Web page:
For comparison, conventional hydro is 1 to 3 cents, NG plants about 5 to 6, modern coal plants about the same, and wind about the same too. These numbers are typical, which is why you're seeing nuclear plants being abandoned all across north america, they simply do not compete with modern systems.

As to wind and PV, again, you're just wrong. Wind systems are currently going in for about $1/Wp, which is about the same as an NG turbine. For comparison, even coal plants cost more, about $2/Wp. As a result, wind power is between 5.5 and 6.5 cents/kWh in the US, making it the second fastest growing power source. As to PV, CAPEX is currently 1.80 $/Wp in the US for industrial systems, which makes the power about 10 cents. That's more expensive than base load from the other sources mentioned here, but fairly competitive with peaker systems. More importantly, PV efficiently scales from about 200W to 2GW, something no other power source we have is able to do (hyrdo comes close, but small hydro is even less reliable than PV).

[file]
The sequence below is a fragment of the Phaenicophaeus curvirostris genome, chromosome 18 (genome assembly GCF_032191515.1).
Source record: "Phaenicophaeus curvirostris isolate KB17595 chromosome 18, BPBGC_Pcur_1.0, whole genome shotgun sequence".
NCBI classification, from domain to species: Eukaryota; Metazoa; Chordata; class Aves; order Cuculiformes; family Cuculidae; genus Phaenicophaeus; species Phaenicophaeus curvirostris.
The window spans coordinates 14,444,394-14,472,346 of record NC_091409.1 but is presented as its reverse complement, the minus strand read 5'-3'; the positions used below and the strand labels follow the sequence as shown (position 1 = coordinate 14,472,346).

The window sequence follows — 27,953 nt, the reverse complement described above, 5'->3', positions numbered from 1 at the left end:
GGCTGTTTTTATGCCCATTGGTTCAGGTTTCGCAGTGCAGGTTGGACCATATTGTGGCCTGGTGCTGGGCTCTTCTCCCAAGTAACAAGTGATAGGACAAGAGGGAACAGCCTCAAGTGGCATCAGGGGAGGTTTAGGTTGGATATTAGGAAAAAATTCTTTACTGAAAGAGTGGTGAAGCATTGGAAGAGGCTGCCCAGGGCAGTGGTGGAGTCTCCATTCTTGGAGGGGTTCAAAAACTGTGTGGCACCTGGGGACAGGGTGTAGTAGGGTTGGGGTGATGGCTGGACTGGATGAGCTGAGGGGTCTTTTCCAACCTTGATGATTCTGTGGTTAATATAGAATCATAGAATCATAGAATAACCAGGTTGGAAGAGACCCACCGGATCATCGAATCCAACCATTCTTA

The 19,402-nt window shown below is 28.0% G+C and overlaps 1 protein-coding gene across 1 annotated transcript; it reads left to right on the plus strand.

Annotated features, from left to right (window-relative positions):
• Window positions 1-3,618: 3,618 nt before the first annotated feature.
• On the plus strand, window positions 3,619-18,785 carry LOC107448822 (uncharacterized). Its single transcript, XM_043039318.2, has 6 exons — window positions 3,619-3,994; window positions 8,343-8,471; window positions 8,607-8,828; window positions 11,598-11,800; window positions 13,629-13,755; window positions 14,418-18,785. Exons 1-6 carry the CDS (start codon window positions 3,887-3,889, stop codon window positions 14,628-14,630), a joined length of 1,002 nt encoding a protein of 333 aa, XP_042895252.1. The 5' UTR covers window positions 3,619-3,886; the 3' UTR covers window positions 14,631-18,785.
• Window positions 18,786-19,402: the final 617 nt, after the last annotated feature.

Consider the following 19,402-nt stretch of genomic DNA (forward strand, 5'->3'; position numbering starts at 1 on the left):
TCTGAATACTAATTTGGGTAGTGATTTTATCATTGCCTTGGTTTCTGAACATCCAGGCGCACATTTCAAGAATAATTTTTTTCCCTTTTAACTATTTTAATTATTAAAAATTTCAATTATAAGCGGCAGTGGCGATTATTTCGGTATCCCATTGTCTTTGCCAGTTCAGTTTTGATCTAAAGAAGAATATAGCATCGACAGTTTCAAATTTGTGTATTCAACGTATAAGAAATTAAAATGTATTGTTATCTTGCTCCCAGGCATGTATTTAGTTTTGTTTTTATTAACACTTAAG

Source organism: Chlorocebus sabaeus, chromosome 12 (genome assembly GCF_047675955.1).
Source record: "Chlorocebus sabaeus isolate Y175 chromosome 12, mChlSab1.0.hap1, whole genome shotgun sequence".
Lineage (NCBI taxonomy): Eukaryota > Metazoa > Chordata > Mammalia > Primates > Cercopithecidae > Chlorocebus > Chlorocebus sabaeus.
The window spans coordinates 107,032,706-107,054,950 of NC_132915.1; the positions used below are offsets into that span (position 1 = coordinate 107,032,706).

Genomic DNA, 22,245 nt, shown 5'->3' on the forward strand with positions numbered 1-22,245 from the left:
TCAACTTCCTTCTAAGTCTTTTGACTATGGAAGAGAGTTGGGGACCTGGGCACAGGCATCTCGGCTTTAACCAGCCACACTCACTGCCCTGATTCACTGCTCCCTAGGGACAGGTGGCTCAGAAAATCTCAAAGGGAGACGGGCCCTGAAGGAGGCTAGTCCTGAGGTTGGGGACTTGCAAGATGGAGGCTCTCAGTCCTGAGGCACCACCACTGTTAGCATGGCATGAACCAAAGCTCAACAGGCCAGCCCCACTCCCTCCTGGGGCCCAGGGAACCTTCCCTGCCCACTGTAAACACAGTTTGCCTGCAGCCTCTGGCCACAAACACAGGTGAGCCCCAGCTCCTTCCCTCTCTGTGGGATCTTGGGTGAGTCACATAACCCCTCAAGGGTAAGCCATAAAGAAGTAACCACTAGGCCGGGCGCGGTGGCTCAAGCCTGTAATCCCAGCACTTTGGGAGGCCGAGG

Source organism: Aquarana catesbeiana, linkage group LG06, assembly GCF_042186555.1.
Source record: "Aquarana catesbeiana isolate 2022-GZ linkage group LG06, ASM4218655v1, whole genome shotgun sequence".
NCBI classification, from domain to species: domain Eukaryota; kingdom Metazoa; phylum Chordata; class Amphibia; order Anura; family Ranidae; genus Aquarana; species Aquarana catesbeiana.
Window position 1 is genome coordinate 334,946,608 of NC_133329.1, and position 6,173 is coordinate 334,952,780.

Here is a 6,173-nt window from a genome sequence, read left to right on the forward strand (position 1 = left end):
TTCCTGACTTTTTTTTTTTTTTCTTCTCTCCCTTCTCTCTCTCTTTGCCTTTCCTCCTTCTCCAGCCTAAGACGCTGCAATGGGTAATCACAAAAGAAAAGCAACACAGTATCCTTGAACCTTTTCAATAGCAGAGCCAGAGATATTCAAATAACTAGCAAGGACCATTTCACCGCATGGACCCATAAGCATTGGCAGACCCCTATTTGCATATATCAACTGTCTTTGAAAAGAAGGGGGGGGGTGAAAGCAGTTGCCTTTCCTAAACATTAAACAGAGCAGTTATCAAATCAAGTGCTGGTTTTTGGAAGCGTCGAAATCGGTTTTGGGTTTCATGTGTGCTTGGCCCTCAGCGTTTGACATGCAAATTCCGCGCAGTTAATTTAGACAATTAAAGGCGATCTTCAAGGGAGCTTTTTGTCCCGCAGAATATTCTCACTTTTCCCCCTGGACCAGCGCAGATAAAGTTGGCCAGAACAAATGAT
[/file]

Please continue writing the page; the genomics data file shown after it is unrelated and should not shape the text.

And these last two are in spite of receiving pennies on the dollar in terms of support that the other sources get. Yes, there are incentives, but in the grand scheme of things, they're *tiny*. Yet they are already outcompeting most other power sources, which is why they are the fastest growing power sources world wide.

Nuclear is dead. You can tilt at that windmill all your want, but the facts are plainly evident. There is exactly one new reactor site going in in the US at this time. All other plans to build new plants are either cancelled or on infinite hold. Plants are going out of service faster than they go in. There is no sign that this is going to change.